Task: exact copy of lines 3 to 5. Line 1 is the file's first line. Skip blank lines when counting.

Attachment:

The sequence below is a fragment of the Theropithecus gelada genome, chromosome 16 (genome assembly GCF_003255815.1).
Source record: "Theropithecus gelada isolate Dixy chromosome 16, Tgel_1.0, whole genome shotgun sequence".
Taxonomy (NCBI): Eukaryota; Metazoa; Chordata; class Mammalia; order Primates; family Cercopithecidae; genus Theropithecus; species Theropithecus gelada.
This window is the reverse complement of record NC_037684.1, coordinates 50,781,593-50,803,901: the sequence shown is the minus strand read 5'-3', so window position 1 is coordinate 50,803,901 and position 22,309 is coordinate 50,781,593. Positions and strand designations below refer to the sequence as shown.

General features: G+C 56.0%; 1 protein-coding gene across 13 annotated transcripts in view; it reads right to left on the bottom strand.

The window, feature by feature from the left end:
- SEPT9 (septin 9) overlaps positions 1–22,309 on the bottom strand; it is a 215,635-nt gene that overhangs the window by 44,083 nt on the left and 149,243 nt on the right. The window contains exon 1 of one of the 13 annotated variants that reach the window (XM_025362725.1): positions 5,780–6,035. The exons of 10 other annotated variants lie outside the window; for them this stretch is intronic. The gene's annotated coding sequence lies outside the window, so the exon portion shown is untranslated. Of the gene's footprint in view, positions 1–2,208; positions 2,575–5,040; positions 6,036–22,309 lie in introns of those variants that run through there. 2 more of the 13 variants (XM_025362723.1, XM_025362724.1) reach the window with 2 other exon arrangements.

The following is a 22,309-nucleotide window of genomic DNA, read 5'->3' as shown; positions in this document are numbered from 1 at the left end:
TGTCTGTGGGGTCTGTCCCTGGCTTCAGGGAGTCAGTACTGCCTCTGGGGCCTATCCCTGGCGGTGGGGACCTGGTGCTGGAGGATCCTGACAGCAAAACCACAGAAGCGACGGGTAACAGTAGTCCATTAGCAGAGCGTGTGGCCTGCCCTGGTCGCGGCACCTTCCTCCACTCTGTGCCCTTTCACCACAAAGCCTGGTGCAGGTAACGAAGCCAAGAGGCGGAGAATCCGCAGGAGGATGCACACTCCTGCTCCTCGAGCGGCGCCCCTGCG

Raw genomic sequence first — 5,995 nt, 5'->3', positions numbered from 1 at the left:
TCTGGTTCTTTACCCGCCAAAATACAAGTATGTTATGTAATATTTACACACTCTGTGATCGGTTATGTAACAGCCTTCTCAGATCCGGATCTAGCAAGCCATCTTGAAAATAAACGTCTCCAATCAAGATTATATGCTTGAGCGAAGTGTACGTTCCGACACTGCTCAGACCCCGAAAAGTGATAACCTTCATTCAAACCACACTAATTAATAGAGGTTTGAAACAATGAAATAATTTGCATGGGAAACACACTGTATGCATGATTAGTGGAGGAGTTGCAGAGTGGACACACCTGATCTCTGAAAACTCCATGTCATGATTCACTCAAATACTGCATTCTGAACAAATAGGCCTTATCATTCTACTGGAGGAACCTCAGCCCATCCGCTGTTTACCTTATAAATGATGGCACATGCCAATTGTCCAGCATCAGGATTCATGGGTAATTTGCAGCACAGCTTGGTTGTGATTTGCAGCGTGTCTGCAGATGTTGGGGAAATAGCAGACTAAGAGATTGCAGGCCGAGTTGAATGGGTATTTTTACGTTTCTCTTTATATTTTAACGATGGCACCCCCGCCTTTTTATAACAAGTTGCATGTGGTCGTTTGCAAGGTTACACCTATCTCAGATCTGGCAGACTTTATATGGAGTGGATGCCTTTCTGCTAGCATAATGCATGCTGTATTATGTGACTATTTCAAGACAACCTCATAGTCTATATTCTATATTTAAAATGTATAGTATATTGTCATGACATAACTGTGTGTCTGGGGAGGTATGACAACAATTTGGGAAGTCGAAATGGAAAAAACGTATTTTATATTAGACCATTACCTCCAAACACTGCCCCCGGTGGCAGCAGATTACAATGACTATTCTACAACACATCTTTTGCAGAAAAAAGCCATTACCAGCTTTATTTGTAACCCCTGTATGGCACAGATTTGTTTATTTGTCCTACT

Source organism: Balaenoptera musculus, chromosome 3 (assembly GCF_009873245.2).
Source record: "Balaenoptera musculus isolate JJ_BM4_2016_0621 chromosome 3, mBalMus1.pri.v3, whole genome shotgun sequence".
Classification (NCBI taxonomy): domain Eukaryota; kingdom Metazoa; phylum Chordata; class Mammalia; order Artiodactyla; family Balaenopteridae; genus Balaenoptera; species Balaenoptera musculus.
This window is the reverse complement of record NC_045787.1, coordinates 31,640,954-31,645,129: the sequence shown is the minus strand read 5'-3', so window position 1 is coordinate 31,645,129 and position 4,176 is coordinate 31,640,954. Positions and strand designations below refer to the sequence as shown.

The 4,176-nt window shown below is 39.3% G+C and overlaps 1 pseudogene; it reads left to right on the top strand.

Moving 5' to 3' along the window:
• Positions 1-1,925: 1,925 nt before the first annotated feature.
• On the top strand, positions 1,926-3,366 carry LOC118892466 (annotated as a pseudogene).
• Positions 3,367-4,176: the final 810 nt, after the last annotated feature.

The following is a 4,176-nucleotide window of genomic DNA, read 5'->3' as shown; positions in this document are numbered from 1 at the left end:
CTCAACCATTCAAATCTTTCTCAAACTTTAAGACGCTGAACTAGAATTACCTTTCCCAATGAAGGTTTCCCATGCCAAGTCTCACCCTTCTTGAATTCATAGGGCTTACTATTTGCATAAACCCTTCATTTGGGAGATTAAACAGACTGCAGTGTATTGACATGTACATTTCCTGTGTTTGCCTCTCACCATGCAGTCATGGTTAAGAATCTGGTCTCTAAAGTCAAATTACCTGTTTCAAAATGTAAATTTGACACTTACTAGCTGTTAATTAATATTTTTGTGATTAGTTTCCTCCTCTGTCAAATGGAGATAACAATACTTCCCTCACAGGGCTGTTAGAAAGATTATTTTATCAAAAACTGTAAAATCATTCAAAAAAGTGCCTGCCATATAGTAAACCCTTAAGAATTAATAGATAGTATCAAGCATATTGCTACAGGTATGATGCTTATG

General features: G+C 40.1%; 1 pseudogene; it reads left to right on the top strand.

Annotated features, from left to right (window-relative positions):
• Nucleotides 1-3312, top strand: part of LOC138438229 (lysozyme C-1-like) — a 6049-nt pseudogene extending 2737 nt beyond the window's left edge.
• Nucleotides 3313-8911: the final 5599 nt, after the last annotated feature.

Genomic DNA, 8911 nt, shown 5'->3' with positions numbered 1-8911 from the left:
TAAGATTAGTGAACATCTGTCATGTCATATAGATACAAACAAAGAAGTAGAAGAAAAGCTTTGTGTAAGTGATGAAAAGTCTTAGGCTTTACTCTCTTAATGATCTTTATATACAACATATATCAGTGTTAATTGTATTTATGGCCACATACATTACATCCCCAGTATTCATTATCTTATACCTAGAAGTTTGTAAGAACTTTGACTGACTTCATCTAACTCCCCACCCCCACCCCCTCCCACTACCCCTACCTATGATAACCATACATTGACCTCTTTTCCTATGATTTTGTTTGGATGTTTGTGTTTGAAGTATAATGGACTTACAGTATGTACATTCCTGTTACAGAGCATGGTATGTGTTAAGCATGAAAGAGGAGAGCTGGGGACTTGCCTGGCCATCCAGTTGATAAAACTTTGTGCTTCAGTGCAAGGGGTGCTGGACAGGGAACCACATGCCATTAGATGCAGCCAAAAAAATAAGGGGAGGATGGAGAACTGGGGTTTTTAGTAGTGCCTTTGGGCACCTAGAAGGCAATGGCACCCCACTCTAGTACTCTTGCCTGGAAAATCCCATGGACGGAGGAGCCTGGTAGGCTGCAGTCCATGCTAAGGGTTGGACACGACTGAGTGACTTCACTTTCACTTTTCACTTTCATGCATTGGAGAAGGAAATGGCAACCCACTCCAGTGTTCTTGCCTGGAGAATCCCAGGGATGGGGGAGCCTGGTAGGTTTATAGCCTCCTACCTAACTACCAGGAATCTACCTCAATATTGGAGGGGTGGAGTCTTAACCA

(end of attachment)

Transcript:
Taxonomy (NCBI): Eukaryota; Metazoa; Chordata; class Mammalia; order Primates; family Cercopithecidae; genus Theropithecus; species Theropithecus gelada.
This window is the reverse complement of record NC_037684.1, coordinates 50,781,593-50,803,901: the sequence shown is the minus strand read 5'-3', so window position 1 is coordinate 50,803,901 and position 22,309 is coordinate 50,781,593. Positions and strand designations below refer to the sequence as shown.

General features: G+C 56.0%; 1 protein-coding gene across 13 annotated transcripts in view; it reads right to left on the bottom strand.